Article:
IMAGE SOURCE,EXTINCTION REBELLION UK Image caption,Environmental activists have blocked three entrances to Farnborough Airport
Environmental activists from Extinction Rebellion have blocked entrances to a private airport in Hampshire.
Campaign group members are outside three entrances to Farnborough Airport protesting against carbon dioxide levels produced by private flights.
Some of the protesters have locked themselves to a stretch limousine, fuel barrels and a steel tripod.
An airport spokeswoman said authorities were monitoring the situation and the airport was still fully operational.
An Extinction Rebellion spokesman said: "As world leaders gather for the COP26 climate summit in Glasgow this month, protesters are calling on the world's super-rich elite of celebrities, oligarchs and business leaders to ditch private flights."
Protesters have accused the airport of "greenwashing" after it announced a switch to sustainable aviation fuel (SAF) which is created using non-recyclable household waste.
Greenwashing is a term used for companies allegedly using misleading information to make products or services sound more environmentally friendly.
IMAGE SOURCE,EXTINCTION REBELLION UK Image caption,Protesters accused the private airport of "greenwashing"
Todd Smith, 32, activist and a former airline pilot from Reading, Berkshire, criticised Farnborough Airport's move to offer sustainable aviation fuel as an alternative.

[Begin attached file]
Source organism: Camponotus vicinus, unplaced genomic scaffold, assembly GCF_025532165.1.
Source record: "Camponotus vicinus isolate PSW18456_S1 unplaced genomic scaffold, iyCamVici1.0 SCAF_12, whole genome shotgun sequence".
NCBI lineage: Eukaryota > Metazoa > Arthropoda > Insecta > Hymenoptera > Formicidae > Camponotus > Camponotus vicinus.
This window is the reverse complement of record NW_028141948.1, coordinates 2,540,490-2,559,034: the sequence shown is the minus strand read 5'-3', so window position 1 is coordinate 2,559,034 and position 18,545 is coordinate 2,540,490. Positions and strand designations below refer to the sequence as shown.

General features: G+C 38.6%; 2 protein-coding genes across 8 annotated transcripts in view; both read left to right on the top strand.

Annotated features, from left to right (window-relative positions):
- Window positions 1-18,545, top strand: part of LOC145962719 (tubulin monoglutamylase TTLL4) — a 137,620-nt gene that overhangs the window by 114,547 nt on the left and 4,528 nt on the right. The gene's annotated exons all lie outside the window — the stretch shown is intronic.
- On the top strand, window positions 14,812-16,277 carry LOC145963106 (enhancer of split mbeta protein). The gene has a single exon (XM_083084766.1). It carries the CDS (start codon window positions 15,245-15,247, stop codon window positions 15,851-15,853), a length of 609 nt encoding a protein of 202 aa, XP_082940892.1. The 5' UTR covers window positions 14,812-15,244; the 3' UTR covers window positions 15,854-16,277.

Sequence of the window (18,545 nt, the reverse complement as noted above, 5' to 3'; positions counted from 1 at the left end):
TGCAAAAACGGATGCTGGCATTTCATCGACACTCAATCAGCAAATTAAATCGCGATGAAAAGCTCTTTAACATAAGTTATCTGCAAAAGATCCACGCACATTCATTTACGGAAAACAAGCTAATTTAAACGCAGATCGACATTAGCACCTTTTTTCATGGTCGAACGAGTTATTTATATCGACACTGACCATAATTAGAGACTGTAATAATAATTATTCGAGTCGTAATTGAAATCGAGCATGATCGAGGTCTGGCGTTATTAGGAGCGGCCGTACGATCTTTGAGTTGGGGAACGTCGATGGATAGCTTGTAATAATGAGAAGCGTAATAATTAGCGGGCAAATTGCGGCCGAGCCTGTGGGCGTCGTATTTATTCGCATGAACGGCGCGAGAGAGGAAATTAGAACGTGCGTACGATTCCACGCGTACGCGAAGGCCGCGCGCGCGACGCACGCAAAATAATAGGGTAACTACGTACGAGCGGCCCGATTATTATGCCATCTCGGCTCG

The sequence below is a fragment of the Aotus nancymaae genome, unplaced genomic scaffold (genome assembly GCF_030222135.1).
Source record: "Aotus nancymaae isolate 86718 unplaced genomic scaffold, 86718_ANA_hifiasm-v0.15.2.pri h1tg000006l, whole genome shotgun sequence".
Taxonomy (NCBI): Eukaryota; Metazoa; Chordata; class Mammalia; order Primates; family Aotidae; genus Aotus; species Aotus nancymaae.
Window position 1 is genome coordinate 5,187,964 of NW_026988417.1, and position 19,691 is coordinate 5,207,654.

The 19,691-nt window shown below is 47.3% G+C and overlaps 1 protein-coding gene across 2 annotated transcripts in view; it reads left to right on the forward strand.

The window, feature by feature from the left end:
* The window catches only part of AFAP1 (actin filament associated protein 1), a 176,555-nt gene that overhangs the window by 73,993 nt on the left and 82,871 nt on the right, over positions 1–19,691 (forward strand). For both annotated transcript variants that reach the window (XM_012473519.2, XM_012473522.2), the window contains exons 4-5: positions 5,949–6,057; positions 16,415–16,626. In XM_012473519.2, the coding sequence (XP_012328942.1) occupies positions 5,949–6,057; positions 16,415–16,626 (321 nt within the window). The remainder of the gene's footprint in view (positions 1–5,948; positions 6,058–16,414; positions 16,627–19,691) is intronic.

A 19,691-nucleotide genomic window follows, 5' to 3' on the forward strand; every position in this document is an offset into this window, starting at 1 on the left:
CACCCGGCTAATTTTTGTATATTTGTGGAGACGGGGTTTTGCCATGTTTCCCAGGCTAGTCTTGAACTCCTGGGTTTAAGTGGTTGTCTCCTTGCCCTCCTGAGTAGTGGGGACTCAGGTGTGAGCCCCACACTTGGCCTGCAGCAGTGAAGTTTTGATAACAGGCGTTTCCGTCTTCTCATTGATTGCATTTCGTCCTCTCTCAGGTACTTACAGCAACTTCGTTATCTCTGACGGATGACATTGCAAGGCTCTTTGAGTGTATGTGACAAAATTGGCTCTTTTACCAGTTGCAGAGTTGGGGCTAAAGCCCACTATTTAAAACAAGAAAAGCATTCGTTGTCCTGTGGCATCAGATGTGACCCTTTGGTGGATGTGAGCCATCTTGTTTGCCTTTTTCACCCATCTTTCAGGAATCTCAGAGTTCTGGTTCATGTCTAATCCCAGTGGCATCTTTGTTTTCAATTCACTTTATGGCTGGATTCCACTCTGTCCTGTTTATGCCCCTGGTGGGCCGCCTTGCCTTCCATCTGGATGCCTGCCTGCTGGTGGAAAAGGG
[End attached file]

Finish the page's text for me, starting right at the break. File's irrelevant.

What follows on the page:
He said: "The term 'sustainable aviation fuel' was coined by the aviation and fossil fuel industry to deceive the public and greenwash the utterly destructive nature of biofuels.
"Biofuels result in land grabs, deforestation, biodiversity loss, water scarcity, rising food prices and land-use emissions which can be worse than the fossil fuel they are replacing."
The BBC is not responsible for the content of external sites.View original tweet on Twitter
A government spokesperson previously told the BBC: "We share the passion of many to end our contribution to climate change and protect the planet for this generation and those to come."
A Hampshire Constabulary spokesman confirmed officers were at the scene of the protest and no arrests had been made.
They added: "Everyone has the right to free speech and protest."